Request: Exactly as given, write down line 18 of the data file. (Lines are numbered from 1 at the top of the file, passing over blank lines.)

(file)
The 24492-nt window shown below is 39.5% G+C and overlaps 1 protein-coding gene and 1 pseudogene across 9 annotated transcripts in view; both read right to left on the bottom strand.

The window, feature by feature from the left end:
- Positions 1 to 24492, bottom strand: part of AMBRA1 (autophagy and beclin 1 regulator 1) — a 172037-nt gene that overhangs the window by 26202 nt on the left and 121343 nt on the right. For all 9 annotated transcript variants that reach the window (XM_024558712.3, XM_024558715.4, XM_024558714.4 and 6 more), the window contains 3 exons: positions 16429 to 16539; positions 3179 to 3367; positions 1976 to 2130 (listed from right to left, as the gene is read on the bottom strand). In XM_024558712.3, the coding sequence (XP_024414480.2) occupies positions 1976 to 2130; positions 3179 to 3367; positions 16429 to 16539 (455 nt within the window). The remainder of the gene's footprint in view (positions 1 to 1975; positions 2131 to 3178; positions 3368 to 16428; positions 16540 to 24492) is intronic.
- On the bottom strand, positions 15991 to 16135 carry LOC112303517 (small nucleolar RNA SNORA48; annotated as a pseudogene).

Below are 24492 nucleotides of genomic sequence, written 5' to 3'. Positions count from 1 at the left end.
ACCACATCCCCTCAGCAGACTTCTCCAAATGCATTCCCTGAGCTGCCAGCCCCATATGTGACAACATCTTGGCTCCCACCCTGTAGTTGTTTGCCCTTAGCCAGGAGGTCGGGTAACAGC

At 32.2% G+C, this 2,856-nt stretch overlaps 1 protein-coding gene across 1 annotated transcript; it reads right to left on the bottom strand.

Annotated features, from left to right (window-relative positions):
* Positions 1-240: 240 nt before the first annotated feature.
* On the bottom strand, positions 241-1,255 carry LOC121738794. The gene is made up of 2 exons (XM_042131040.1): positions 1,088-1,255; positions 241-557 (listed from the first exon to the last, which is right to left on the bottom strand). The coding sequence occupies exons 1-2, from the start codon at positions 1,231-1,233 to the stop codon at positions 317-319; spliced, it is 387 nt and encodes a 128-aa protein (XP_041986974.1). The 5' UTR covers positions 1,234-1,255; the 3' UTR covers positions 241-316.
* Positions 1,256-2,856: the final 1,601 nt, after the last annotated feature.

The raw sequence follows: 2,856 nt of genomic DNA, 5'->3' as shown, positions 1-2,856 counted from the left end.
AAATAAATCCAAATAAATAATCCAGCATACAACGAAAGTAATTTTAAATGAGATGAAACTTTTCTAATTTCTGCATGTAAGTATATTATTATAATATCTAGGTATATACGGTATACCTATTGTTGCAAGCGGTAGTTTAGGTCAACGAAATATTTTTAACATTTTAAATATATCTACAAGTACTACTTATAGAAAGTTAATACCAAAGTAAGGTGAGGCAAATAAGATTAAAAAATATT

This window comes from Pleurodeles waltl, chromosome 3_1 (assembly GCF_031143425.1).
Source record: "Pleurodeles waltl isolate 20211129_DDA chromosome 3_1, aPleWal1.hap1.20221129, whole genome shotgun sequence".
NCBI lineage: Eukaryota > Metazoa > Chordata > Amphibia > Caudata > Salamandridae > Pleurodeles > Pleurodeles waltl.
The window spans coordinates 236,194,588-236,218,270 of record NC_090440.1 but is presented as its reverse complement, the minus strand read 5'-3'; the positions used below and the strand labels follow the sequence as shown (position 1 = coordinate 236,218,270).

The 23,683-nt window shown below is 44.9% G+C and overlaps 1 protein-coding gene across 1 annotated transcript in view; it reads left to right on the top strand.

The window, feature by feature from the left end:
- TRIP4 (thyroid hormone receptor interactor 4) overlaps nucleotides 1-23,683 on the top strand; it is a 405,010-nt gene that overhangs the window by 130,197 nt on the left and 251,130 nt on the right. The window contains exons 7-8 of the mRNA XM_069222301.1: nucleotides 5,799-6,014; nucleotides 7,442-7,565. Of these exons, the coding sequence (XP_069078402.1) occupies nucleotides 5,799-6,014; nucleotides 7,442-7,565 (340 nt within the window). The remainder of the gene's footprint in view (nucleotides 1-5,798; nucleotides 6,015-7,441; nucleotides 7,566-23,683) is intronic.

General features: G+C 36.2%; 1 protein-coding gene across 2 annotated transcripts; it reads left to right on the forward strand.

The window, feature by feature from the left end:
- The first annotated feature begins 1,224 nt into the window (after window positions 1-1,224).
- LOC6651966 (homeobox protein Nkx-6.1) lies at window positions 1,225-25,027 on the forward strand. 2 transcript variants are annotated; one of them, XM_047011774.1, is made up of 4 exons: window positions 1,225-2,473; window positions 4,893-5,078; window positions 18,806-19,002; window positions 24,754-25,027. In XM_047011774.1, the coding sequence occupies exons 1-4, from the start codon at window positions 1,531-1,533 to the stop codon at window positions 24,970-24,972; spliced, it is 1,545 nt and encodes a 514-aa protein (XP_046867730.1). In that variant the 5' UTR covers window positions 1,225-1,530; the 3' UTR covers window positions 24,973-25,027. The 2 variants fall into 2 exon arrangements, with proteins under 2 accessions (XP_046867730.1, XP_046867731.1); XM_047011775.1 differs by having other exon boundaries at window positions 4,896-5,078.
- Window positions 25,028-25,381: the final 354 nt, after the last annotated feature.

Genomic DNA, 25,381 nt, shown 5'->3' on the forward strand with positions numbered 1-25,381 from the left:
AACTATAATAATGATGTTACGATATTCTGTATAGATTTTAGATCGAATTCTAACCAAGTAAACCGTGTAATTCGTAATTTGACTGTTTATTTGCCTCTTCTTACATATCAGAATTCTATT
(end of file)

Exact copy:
The 23,683-nt window shown below is 44.9% G+C and overlaps 1 protein-coding gene across 1 annotated transcript in view; it reads left to right on the top strand.